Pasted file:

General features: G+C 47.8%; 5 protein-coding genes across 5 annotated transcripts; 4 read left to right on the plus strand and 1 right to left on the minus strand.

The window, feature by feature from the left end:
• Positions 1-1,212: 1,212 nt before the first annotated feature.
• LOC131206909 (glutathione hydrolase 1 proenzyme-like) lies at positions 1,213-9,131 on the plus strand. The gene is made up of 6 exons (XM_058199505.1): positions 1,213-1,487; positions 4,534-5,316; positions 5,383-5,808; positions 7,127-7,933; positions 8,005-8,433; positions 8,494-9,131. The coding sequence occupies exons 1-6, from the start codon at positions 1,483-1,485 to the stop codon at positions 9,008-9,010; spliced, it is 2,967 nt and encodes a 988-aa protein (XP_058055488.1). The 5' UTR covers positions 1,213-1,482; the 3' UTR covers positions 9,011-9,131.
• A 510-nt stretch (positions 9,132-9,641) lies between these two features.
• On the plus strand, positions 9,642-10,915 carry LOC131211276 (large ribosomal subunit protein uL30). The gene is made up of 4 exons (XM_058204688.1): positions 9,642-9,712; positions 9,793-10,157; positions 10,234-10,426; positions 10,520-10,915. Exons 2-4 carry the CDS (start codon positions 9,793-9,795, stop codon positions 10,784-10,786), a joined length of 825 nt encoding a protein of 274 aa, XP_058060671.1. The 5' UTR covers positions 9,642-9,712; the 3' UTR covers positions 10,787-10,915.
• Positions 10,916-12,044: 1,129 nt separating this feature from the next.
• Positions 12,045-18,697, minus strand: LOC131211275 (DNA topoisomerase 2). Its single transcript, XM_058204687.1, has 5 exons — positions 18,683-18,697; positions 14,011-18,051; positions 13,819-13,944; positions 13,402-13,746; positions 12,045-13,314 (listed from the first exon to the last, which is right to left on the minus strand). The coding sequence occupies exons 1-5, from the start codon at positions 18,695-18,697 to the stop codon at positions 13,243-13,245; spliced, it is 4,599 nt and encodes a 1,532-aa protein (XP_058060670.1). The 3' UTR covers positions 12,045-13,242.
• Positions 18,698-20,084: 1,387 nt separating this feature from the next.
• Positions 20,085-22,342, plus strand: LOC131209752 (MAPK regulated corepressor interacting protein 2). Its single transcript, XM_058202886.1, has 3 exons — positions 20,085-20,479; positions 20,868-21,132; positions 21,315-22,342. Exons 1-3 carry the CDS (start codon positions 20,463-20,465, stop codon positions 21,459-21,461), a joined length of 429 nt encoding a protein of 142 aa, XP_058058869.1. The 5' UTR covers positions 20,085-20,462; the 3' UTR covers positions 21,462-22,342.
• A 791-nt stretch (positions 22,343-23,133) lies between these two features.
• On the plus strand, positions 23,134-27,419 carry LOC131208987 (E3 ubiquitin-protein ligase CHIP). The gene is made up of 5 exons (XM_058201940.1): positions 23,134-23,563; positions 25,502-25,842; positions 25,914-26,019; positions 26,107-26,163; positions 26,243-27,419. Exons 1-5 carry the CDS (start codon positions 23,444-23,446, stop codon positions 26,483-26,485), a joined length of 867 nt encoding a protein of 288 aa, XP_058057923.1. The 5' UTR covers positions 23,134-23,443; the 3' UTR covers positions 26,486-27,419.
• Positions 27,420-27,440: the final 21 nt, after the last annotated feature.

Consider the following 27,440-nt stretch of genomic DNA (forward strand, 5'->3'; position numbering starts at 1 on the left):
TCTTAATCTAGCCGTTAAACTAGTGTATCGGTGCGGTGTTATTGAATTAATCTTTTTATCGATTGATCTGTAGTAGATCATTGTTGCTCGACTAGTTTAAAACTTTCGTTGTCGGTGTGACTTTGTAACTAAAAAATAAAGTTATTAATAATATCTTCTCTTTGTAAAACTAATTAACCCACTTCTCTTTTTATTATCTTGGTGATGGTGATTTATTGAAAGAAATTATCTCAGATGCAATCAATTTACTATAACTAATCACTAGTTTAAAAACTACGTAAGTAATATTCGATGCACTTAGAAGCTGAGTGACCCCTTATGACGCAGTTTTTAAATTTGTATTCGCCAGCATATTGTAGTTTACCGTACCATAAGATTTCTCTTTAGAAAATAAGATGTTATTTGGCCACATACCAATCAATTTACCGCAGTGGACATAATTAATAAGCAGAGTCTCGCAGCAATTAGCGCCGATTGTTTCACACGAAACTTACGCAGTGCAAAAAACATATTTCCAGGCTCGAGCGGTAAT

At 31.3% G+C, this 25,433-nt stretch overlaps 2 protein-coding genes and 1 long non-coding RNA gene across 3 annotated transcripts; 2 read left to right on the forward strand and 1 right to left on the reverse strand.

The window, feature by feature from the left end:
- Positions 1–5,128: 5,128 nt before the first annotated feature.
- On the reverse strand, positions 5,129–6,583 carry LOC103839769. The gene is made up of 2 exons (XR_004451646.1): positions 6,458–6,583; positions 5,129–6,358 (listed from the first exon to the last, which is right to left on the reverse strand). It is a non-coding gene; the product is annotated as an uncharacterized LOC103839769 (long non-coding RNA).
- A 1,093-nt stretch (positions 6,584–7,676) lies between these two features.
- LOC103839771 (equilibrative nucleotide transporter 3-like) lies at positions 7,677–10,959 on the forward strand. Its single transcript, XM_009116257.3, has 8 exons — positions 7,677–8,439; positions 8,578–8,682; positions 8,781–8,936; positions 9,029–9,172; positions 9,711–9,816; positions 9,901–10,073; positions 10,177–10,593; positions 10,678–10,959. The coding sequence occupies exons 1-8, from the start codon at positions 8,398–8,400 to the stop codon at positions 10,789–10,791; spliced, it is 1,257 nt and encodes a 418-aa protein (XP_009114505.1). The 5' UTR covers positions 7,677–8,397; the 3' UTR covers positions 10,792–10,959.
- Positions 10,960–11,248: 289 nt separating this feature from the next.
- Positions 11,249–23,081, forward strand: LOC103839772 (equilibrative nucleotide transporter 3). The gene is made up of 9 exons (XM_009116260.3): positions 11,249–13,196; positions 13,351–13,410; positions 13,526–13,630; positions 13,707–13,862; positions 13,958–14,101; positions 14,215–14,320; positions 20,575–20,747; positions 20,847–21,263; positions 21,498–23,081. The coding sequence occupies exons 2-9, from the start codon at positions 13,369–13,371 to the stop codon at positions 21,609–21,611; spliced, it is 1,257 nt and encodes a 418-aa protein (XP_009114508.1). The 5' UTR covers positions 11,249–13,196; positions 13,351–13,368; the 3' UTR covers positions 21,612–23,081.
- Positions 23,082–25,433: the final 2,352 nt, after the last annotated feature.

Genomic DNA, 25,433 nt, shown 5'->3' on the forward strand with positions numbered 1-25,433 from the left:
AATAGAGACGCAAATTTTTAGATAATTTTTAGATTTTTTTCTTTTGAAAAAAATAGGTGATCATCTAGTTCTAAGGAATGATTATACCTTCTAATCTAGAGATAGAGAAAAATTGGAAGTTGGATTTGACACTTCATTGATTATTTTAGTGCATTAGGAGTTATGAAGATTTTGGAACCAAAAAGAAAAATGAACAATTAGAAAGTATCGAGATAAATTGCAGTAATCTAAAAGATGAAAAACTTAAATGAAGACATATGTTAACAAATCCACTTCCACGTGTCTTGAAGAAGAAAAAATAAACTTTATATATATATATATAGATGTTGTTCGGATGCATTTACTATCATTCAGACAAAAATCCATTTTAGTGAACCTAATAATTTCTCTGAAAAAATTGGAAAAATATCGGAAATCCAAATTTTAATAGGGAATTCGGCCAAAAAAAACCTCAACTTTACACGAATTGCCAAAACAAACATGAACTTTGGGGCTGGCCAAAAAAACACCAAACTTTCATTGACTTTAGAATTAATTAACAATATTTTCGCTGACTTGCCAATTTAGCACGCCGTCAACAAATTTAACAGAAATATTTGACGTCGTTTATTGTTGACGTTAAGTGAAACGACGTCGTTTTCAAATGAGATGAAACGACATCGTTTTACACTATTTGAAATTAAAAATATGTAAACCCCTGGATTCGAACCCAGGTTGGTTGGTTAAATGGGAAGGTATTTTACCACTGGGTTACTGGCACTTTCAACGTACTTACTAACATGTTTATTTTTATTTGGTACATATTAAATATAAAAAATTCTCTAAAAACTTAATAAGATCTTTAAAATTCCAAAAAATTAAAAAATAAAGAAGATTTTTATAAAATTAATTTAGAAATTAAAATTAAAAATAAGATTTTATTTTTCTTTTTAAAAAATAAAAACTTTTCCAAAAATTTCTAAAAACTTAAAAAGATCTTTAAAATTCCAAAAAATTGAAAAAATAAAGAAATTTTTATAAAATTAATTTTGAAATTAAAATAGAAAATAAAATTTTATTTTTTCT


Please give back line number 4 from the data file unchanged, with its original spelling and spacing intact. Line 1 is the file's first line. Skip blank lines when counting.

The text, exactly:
• LOC131206909 (glutathione hydrolase 1 proenzyme-like) lies at positions 1,213-9,131 on the plus strand. The gene is made up of 6 exons (XM_058199505.1): positions 1,213-1,487; positions 4,534-5,316; positions 5,383-5,808; positions 7,127-7,933; positions 8,005-8,433; positions 8,494-9,131. The coding sequence occupies exons 1-6, from the start codon at positions 1,483-1,485 to the stop codon at positions 9,008-9,010; spliced, it is 2,967 nt and encodes a 988-aa protein (XP_058055488.1). The 5' UTR covers positions 1,213-1,482; the 3' UTR covers positions 9,011-9,131.